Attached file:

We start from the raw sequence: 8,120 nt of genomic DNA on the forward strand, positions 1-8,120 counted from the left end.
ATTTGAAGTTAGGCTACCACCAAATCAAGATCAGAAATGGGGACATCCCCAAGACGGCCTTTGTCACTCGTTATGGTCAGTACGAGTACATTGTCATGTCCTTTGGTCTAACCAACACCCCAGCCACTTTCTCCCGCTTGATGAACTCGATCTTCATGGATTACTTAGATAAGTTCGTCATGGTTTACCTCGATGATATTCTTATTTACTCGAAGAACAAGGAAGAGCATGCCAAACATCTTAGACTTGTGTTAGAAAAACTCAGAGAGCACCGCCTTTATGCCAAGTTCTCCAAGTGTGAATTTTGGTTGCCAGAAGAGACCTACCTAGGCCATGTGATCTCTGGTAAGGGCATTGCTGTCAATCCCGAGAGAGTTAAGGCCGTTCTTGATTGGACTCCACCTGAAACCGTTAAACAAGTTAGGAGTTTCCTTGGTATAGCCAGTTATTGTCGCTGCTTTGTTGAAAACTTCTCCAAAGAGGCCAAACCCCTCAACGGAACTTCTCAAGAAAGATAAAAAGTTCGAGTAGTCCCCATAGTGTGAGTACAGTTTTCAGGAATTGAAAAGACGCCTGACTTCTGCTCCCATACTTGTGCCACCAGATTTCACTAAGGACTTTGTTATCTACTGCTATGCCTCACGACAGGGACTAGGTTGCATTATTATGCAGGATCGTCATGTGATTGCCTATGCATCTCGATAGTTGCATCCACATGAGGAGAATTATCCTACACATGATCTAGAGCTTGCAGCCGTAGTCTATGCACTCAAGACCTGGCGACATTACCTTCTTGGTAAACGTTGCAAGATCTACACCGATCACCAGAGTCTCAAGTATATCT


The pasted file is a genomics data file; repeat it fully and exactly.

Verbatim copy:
We start from the raw sequence: 8,120 nt of genomic DNA on the forward strand, positions 1-8,120 counted from the left end.
ATTTGAAGTTAGGCTACCACCAAATCAAGATCAGAAATGGGGACATCCCCAAGACGGCCTTTGTCACTCGTTATGGTCAGTACGAGTACATTGTCATGTCCTTTGGTCTAACCAACACCCCAGCCACTTTCTCCCGCTTGATGAACTCGATCTTCATGGATTACTTAGATAAGTTCGTCATGGTTTACCTCGATGATATTCTTATTTACTCGAAGAACAAGGAAGAGCATGCCAAACATCTTAGACTTGTGTTAGAAAAACTCAGAGAGCACCGCCTTTATGCCAAGTTCTCCAAGTGTGAATTTTGGTTGCCAGAAGAGACCTACCTAGGCCATGTGATCTCTGGTAAGGGCATTGCTGTCAATCCCGAGAGAGTTAAGGCCGTTCTTGATTGGACTCCACCTGAAACCGTTAAACAAGTTAGGAGTTTCCTTGGTATAGCCAGTTATTGTCGCTGCTTTGTTGAAAACTTCTCCAAAGAGGCCAAACCCCTCAACGGAACTTCTCAAGAAAGATAAAAAGTTCGAGTAGTCCCCATAGTGTGAGTACAGTTTTCAGGAATTGAAAAGACGCCTGACTTCTGCTCCCATACTTGTGCCACCAGATTTCACTAAGGACTTTGTTATCTACTGCTATGCCTCACGACAGGGACTAGGTTGCATTATTATGCAGGATCGTCATGTGATTGCCTATGCATCTCGATAGTTGCATCCACATGAGGAGAATTATCCTACACATGATCTAGAGCTTGCAGCCGTAGTCTATGCACTCAAGACCTGGCGACATTACCTTCTTGGTAAACGTTGCAAGATCTACACCGATCACCAGAGTCTCAAGTATATCT